On a truncated icosahedron / buckyball / Telstar-style soccer ball, consider two adjacent hexagons and the two pentagons that are adjacent to both. These four faces can be removed, rotated by a right angle, and reattached, causing only a small change to the overall shape. Most fullerenes have at least one such patch.

If I ever get around to making more printable models of fullerenes, I would omit those that can be changed, by the above twist, into one of higher symmetry. I have a pretty good idea of how I’d go about listing the fullerenes and finding their siblings; but I do not have a grip on distinguishing symmetry groups of the same order – e.g., that of the regular tetrahedron versus that of a hexagonal prism – and a subgroup of one may not be a subgroup of the other.

So I got out *An Atlas of Fullerenes* in the hope of understanding how they did it – and happened to open to a chapter I had not looked at before, which covers the Stone-Wales transformation (for so it is named) and lists, up to C_{50} (15 hexagons), which fullerenes change with which.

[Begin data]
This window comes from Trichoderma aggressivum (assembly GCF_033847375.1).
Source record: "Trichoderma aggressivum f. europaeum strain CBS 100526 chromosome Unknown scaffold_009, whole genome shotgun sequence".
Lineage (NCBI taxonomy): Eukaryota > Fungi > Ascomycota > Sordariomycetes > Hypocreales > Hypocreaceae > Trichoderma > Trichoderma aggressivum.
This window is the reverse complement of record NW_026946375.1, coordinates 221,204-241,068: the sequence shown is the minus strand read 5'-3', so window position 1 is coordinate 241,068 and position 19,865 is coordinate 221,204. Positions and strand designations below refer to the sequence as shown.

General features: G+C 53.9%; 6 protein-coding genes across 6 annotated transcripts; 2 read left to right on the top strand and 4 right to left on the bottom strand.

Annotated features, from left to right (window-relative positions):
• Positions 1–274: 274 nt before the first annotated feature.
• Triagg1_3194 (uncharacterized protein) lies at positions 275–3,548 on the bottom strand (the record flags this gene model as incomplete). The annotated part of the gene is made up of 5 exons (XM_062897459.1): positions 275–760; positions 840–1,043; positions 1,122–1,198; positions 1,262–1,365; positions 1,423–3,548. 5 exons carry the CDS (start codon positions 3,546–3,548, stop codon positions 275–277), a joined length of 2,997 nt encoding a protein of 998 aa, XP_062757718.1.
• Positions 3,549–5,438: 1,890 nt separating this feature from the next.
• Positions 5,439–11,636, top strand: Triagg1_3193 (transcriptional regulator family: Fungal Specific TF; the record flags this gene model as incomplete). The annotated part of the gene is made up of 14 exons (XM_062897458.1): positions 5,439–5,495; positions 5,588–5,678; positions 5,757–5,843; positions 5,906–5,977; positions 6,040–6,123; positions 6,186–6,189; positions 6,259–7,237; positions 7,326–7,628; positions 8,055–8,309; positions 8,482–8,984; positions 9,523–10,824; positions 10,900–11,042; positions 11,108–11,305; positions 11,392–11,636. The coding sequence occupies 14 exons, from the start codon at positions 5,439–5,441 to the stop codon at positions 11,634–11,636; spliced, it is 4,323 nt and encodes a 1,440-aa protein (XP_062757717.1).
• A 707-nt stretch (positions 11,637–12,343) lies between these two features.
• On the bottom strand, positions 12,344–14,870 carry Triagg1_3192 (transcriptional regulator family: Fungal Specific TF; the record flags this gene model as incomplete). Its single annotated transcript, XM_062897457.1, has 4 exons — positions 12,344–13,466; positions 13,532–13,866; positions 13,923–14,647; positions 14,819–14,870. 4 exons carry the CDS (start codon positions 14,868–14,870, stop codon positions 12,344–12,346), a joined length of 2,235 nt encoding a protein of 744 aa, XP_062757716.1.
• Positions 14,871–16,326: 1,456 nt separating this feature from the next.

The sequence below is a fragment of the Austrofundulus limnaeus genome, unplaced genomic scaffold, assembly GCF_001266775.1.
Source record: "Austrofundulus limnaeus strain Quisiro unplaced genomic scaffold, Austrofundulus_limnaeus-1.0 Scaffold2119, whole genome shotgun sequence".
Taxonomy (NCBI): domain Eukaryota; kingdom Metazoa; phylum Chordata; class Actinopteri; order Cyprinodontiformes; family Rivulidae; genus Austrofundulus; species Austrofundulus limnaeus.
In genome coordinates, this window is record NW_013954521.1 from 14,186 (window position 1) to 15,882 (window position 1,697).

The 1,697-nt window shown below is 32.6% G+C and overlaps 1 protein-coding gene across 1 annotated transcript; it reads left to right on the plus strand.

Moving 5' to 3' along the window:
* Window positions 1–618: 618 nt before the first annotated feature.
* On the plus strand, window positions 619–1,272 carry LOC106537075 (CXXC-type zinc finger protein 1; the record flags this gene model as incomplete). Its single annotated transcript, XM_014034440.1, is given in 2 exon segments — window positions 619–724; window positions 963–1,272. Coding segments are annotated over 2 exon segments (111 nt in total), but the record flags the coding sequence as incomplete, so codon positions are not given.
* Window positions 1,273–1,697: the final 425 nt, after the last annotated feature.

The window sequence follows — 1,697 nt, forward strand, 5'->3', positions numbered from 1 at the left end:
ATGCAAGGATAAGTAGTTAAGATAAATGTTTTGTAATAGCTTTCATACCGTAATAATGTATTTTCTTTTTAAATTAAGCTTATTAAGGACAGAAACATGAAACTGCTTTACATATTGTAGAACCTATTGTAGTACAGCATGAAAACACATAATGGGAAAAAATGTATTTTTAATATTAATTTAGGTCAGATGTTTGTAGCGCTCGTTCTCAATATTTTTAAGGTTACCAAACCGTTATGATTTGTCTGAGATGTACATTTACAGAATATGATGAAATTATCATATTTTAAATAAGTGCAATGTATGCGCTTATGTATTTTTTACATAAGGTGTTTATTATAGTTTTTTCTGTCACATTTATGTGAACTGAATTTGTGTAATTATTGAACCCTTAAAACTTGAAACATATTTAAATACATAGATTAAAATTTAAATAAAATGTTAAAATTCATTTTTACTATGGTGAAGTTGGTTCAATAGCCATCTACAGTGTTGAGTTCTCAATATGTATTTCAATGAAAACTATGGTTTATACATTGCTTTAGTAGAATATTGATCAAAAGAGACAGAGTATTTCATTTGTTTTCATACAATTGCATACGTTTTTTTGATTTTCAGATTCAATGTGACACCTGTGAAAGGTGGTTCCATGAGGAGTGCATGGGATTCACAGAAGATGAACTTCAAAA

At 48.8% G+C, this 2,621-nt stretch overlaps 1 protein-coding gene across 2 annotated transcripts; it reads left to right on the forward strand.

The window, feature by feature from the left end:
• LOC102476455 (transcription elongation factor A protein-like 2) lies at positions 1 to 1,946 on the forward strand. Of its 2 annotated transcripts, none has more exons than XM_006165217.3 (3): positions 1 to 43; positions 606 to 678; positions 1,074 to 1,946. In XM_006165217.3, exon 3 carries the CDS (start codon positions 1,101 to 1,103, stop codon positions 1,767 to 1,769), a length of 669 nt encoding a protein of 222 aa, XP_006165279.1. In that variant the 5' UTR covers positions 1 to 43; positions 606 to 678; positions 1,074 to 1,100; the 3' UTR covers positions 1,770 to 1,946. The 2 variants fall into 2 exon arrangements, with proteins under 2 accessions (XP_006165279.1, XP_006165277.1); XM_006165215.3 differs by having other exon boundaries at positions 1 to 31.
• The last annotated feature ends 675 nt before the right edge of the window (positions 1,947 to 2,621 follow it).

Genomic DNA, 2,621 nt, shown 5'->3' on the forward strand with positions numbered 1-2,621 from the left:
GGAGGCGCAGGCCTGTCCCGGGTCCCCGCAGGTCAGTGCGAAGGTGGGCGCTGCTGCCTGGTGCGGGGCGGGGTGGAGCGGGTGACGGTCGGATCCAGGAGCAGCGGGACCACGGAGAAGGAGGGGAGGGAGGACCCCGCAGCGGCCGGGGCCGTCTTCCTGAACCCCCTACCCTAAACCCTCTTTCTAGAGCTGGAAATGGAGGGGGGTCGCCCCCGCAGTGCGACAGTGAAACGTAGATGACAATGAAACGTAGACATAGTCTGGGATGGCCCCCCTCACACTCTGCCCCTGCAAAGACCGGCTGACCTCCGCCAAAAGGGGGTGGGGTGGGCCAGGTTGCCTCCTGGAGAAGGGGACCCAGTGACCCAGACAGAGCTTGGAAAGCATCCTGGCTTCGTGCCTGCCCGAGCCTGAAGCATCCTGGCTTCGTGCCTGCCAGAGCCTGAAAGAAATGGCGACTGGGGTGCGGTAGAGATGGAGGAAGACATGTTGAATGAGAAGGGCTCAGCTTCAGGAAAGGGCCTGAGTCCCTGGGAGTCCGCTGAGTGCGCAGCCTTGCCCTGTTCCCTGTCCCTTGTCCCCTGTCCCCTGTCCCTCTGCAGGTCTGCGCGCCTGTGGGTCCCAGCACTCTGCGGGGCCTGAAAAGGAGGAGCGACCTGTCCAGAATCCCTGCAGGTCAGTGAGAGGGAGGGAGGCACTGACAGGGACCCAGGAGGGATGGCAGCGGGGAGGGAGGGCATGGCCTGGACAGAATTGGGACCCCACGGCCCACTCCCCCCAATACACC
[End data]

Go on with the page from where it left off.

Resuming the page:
The 812 smallest fullerenes are thus cut to 72 in 47 families. The biggest of these families has six remaining members, four with C2v symmetry (one axis of twofold rotation, and a reflection plane containing that axis) and two with C3 symmetry (chiral with one threefold axis). Their symmetry numbers are 4 and 3 respectively, but as C3 is not a subgroup of C2v I keep them all.

Surprisingly the ten families of C_{50} include two with no nontrivial symmetry at all.

As for how Fowler & Manolopoulos distinguished between symmetry groups: They did it the hard way. They generated a geometric model, i.e. gave numeric coordinates to each atom, and then for each potential axis or plane of symmetry they tried the various operations and checked which ones made a match. Wow.

I would generate a topological model, i.e. a list of each polygon’s edges and their mates, and use this to list all of that fullerene’s spiral sequences. (I did this at roughly the same time

An Atlascame out, but unlike me F&M were defeated by sequences where the spiral has to backtrack because it got swallowed in a previous coil.) The set of spirals let me weed out redundant solutions. It could also find the existence of n-fold symmetry axes, for n in {2,3,5,6}, and reflexion planes; the existence or nonexistence of such features may be enough to distinguish one symmetry group from another with the same number.